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The (Not So) Unattainable Dream

Mid-table mediocrity might not be so far away after all.

Bethany Clarke/Getty Images

Supporting The Lads has been a rough ride over the last few years.

Yes, we’ve been to a cup final at Wembley. Yes, we’ve dominated the Mags in the derby. And yes, we’ve pulled off Houdini-esque miracle escapes year after year. In the main though, being a Sunderland fan has been a bit rubbish. Unless you’re a masochist, that is. You might have enjoyed the last few seasons in that case.

But joking aside, as the transfer window opens across Europe, for once I feel a sense of optimism heading into the forthcoming season. After surviving year after year, there’s often been the feeling that the next season will be the one in which we pull away from the relegation dogfight and establish ourselves in mid-table heaven. Invariably, that has not happened, as we know all too well.

With Sam Allardyce at the helm though, I believe that we can finally take that next step. For one, Big Sam has a proven track record of stabilising teams in the Premier League. At Bolton Wanderers, he led the team to the top division, and after surviving two relegation battles, established the club as a surprising top half force. Between 2003 and 2007, Bolton finished 6th, 7th and 8th twice, competed in two UEFA Cup campaigns and finished runners-up in the League Cup.

At Blackburn, Allardyce took Rovers from 19th to 15th after taking over from Paul Ince, and then finished 10th in his first full season. When he was sacked by Venky’s in December, Blackburn were in 13th place. Then, after earning promotion with West Ham at the first time of asking, Allardyce led the Hammers to finishes of 10th, 13th and 12th.

In short, Allardyce knows what it takes to reach the dizzying heights of mid-table mediocrity, unlike Gus Poyet and Paolo Di Canio. And although we left it late to survive last season, only six points separated us from Watford in 13th. In three successive matches – Crystal Palace, Southampton and Newcastle – we threw away leads, earning three points rather than nine. Such fine margins can be the difference between a few places in the league table, and you have to believe that Sam will work tirelessly to improve our game management.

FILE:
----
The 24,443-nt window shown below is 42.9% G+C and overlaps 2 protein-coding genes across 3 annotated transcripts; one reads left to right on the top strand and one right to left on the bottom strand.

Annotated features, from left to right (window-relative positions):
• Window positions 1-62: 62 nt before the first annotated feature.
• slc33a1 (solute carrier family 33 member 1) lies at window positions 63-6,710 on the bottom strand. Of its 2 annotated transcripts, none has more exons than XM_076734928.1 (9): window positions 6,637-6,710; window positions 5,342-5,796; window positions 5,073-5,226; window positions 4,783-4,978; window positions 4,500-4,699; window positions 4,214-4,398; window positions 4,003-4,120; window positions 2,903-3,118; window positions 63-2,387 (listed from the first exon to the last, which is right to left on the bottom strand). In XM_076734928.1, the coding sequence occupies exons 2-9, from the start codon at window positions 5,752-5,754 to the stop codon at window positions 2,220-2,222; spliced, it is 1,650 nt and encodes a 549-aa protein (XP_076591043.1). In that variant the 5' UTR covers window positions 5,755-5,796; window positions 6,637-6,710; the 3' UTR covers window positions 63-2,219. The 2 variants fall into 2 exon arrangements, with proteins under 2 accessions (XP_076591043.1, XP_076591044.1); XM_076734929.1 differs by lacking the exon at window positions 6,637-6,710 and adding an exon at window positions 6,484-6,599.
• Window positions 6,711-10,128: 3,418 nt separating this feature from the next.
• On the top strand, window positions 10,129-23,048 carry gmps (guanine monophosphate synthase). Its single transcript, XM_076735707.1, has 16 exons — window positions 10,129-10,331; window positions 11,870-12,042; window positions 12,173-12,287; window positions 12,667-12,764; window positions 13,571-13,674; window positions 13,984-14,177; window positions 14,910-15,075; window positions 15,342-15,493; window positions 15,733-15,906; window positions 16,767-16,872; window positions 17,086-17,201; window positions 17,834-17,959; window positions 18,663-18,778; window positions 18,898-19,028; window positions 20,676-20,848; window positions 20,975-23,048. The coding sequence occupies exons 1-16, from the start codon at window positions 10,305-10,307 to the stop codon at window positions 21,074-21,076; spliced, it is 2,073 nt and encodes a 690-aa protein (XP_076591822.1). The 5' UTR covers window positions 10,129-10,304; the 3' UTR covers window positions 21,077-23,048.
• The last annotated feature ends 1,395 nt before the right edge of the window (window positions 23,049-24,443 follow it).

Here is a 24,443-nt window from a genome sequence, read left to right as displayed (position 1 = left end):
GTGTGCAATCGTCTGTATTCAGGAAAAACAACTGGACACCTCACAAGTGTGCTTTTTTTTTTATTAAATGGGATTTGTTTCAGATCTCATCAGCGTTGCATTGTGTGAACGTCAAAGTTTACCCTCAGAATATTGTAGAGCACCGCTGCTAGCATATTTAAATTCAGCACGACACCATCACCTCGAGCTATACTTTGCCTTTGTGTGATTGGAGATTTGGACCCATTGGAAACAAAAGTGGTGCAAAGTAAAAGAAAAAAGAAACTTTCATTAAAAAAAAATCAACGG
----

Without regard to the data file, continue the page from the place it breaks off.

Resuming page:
One of the main criticisms levelled at Allardyce throughout his career is that he is a defensive manager who favours solidity over expressive, free-flowing play. There is, of course, nothing wrong with that. Italy have used their solid defensive base to progress throughout the European Championship and have been labelled by many as the team of the tournament. As the season progressed, we began to see Sunderland as a more solid defensive unit. Our inability to keep a clean sheet was noted by Allardyce as a factor likely to relegate us. Indeed, we only managed seven for the whole season, but four of those came in the last eight games.

After pairing Younes Kaboul, fresh from injury, with Lamine Kone in early March, we allowed only nine goals in our final ten games after conceding 53 in the previous 28 matches. With Jan Kirchhoff anchoring in front of them, the defensive trio was vital to our survival hopes. Some believed that Dick Advocaat’s reckless abandon style tactics were an admission that our defence wasn’t good enough to keep us in the division, and he was probably proven correct for most of the season. Now though, Allardyce knows that he has a solid base to build upon when it comes to entering the transfer market.

Speaking of the transfer market…